Students with a Disabling Condition: Any student who, because of a disabling condition, may require some special arrangements in order to meet course requirements should contact the instructor as soon as possible to make necessary accommodations. Students should present appropriate verification from the university administrative office. No requirement exists that accommodation be made prior to completion of the existing university verification process.

3. Instructor Expectations

Changes to this Course Outline / Syllabus: The instructor reserves the right to make changes to this course outline / syllabus as required during the course of the semester. Students each week are responsible for checking this website for changes, and downloading/printing required articles for reading and reflection. Changes made to this course outline after the initial class meeting will be indicated by red, italicized, bold text and the following "updated" graphic: Updated

Electronic Availability: Communication outside scheduled class sessions via instant messaging (IM) rather than email or phone is preferred for students enrolled in this course. The instructor's IM addresses are:

Yahoo IM: ____________________________________ (

MSN IM: ____________________________________ (

AOL IM: ____________________________________ (

During the course term, the instructor will generally be available via IM each week on ______________________________ from _________________________. The instructor will be available at other times as well via IM. Any of the above IM programs and addresses can be used to contact the instructor, who uses Fire (a multiprotocol IM for Mac OS X -

If students need to email the instructor, be sure to include in the subject line of the email "EDIT 5344" to help insure a speedy reply.

4. Assessments of Student Performance and Mastery

Student grades will be assigned at the end of term based on the following performance criteria. Individual rubrics for each assignment / project will be posted here, linked to the respective assignment in the Course Schedule.

  1. Class Attendance and Participation (10 points)
  2. Weekly Posted Article Reflections and Responses (10 points)
  3. Submitted Multimedia mini-Projects (4 of 5 projects, 5 points each, 20 points total)
  4. Co-Teaching Assignment (20 points)
  5. Individual Tutorial (20 points)
  6. Group Digital Video Documentary Project (20 points)

TOTAL: 100 Points

Students may complete an optional final examination, consisting of three essay questions worth a total of 30 points. If a student chooses to take the final examination, his/her final grade will be calculated based on 130 total points, rather than 100.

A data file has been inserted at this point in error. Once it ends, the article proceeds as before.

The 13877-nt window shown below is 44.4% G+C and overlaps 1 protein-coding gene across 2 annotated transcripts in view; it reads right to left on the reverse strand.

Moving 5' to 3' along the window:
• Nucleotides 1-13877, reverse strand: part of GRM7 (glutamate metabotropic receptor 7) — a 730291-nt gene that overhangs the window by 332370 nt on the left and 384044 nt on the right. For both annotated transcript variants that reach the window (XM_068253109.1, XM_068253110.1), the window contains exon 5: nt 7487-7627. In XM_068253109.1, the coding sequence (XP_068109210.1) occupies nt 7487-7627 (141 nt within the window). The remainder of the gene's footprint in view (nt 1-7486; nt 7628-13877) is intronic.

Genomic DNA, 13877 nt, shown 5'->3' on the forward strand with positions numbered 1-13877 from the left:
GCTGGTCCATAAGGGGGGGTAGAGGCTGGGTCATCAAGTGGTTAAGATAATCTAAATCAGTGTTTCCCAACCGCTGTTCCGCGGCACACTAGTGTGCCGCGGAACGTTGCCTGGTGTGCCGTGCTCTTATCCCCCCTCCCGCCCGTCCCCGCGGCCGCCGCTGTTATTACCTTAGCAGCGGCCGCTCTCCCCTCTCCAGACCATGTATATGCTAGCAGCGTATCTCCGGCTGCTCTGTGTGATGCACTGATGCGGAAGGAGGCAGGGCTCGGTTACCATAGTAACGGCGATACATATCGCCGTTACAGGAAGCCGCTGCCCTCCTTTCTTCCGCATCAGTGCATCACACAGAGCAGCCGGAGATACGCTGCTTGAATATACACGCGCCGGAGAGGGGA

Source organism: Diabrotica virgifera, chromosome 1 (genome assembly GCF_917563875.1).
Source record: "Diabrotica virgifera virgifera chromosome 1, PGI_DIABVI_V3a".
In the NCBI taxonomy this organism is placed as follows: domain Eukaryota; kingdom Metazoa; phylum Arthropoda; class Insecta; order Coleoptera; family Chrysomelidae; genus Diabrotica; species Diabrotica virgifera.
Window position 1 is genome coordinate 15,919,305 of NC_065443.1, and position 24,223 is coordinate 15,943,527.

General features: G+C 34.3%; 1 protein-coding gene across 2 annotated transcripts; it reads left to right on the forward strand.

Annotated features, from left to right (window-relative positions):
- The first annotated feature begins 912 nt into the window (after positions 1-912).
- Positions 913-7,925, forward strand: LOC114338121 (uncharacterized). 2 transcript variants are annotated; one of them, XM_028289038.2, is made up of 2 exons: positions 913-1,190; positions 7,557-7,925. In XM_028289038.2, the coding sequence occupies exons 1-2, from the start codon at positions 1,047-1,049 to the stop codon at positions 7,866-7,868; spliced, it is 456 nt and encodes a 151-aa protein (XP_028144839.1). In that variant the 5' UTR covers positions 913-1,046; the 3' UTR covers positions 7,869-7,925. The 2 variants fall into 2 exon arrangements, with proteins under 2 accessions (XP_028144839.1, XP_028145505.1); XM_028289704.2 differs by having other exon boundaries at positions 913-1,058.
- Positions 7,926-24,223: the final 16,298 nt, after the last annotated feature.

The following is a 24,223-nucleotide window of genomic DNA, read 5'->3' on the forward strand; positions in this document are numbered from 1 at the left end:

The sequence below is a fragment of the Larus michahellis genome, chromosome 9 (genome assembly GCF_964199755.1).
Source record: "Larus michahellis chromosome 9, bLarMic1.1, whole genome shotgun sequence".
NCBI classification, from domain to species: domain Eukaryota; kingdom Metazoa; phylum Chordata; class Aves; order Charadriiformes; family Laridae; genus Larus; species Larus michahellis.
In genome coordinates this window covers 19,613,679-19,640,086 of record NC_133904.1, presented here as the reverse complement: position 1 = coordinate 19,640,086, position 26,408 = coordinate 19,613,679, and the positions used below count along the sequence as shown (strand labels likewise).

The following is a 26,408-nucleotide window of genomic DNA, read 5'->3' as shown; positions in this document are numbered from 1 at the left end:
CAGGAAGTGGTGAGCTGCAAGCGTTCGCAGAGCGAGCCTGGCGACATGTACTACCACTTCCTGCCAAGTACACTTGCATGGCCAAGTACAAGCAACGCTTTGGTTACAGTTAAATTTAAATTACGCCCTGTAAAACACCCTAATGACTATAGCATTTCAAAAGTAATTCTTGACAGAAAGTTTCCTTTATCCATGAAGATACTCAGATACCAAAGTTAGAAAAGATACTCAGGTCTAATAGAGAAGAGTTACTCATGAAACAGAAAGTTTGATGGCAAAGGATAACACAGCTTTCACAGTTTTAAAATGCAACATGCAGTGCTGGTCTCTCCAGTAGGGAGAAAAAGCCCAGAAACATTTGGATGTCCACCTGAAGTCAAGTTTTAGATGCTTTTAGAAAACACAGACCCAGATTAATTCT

Grades (pluses and minuses may be used to indicate degrees of accomplishment within a range) are awarded as follows:

A - Performance indicates an excellent to remarkable understanding of the ideas and materials examined (93 - 100 points for assignment or course)

B - Performance indicates borderline to a very good understanding of the ideas and materials examined (85 - 92 points for assignment or course)

C - Performance indicates a somewhat inadequate understanding of the ideas and materials examined (77 - 84 points for assignment or course)

D - Performance indicates an unsatisfactory understanding of the ideas and material examined (70 - 76 points for assignment or course); and

F - Performance indicates an almost completely unacceptable understanding of the ideas and material examined (0 - 69 points points for assignment or course).

Weekly Posted Article Reflections and Responses

Students enrolled in this course are required to post weekly reflections on assigned reading materials to a weblog created and maintained by the student. According to Wikipedia, "A weblog, Web log or simply a blog, is a web application which contains periodic posts on a common webpage. These posts are often but not necessarily in reverse chronological order. Such a website would typically be accessible to any Internet user." Student blogs can be posted using any online service or a combination of software and a ftp/website access configuration. If students do not currently have a blog, Blogger ( is a recommended, free blogging service.